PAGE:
How to Care for Baby Teeth and Gums

Good oral health starts at an early age. You can care for your child’s teeth before they even come in, and you can set the tone for a healthy smile in the future. Here’s a quick guide explaining how to care for baby teeth and gums.

Clean Gums Starting at 3 Months Old

Starting at about three months old, you can wipe your baby’s gums don with a damp cloth or piece of gauze. You can do this twice a day, gently scrubbing along the top of the gums. This will make it easier for your baby to transition to teeth brushing when his or her teeth first come in. It also gives you time to practice different techniques to see what your child feels most comfortable with.

Use an Infant Toothbrush When the First Tooth Emerges

When your baby’s first tooth comes in, you can use an infant toothbrush to clean the tooth. You only need to wet the brush. Do not use toothpaste at this time. If your baby does not like the toothbrush at first, you can continue using a cloth or gauze for twice-daily teeth cleanings.

How to Clean Baby Teeth:

  • Position your baby so you have easy access to the teeth. You may position him vertically on your lap or next to you on the bed, depending on where he feels most secure.
  • If laying on the bed, cup your baby’s chin to slightly point his mouth towards you. You want to position your baby so you can easily access all of his teeth.
  • Lift the upper lip and wipe the teeth in soft circular motions. Clean each tooth individually and clean along the gumline for optimal care.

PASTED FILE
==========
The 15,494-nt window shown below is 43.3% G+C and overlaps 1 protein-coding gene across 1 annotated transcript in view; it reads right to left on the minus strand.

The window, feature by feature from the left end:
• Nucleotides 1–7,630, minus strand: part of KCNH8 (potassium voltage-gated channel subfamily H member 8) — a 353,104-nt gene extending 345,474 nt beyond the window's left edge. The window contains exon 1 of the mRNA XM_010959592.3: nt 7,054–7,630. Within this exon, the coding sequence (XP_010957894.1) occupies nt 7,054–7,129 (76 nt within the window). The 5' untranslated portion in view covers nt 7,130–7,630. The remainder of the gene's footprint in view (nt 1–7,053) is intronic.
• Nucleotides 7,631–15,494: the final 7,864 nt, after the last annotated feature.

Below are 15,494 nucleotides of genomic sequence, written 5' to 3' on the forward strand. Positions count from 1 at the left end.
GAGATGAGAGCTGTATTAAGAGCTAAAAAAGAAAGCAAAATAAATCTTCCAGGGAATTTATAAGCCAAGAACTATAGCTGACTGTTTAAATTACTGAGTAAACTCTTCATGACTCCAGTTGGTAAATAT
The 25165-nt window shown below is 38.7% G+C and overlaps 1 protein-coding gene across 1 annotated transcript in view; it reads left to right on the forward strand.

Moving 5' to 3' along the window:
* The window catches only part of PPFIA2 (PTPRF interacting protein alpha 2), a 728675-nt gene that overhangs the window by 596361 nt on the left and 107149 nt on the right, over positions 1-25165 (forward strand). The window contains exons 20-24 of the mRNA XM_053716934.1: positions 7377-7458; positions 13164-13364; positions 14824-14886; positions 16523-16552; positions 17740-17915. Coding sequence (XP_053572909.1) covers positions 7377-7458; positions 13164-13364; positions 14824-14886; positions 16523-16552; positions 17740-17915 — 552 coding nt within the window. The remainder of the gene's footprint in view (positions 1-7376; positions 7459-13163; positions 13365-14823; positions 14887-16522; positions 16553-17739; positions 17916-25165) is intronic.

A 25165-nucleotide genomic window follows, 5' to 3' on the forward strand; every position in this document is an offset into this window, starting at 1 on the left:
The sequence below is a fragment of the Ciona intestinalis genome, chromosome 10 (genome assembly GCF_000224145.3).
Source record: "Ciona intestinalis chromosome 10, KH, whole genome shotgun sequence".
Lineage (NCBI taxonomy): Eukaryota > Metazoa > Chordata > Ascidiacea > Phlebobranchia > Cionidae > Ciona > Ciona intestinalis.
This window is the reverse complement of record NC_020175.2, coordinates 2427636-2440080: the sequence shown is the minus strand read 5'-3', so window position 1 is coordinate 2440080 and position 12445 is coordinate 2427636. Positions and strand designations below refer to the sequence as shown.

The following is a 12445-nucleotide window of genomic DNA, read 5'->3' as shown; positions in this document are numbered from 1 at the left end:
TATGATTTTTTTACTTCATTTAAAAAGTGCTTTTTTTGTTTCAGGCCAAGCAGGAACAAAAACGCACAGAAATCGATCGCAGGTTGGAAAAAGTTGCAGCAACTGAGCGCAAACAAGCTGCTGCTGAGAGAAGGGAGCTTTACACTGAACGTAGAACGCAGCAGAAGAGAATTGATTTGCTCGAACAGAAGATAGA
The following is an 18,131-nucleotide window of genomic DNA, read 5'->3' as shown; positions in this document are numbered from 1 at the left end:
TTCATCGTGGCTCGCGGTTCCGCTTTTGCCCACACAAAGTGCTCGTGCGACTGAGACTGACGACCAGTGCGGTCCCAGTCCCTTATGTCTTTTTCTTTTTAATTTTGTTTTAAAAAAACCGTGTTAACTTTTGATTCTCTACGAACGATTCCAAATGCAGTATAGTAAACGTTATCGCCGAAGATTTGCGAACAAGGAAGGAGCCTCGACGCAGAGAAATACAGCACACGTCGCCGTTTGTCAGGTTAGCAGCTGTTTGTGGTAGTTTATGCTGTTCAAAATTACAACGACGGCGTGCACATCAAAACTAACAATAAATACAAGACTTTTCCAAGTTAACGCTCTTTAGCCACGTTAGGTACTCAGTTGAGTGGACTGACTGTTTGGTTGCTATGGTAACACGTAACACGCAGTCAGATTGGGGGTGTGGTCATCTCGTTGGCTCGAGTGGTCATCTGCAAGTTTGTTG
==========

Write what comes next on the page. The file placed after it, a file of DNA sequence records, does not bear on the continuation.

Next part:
• Sing a song or use a toy for distraction if your baby gets squirmy during teeth cleaning.

How to Prevent Early Tooth Decay

In addition to cleaning your baby’s teeth twice a day, there are some steps you can take to prevent tooth decay and encourage healthy smile development.

  • Do not give your baby sugary drinks. Babies under 6 months should strictly drink breastmilk or formula. After that, you can start adding small amounts of water to their diet, but avoid sodas, juices, and other drinks that may cause tooth decay. Also avoid foods that are high in sugar once your baby transitions to solids.
  • Do not leave a bottle with your baby at night. The mouth naturally produces less saliva at night. If your baby falls asleep with a bottle dripping into his mouth, the teeth will stay soaked in mouth. This can cause early tooth decay.
  • Limit pacifier usage. Babies who use a pacifier for too long or too often during their smile’s development may have issues with dental alignment. The same can be said for thumb sucking, but that is harder to control than pacifier usage. Learn more: How to Avoid Pacifier Teeth.
  • Schedule routine dentist appointments at an early age. This will help your child feel comfortable going to the dentist and allow you to keep track of his oral health.

Should I Use Toothpaste on My Baby’s Teeth and Gums?

Do not use toothpaste until your bay is 18 months old, unless your dentist advises you otherwise. You only need to use water for teeth and gum cleaning until that timeframe. Then you can transition to baby-safe toothpaste. Never use adult toothpaste for a baby, toddler or young child because it is not safe for them to swallow.

Schedule Your Baby’s First Dentist Appointment (Approx. 1 Year Old)

You can take your child to the dentist before the first tooth emerges. Plan to see the dentist around your child’s first birthday to check for early signs of oral health issues. We have a full guide about What to Expect at Your Child’s First Dentist Appointment to prepare parents for this milestone.

To schedule an appointment with a pediatric dentist in Metro Detroit MI, contact Clinton Dental Center at (586) 949-5363.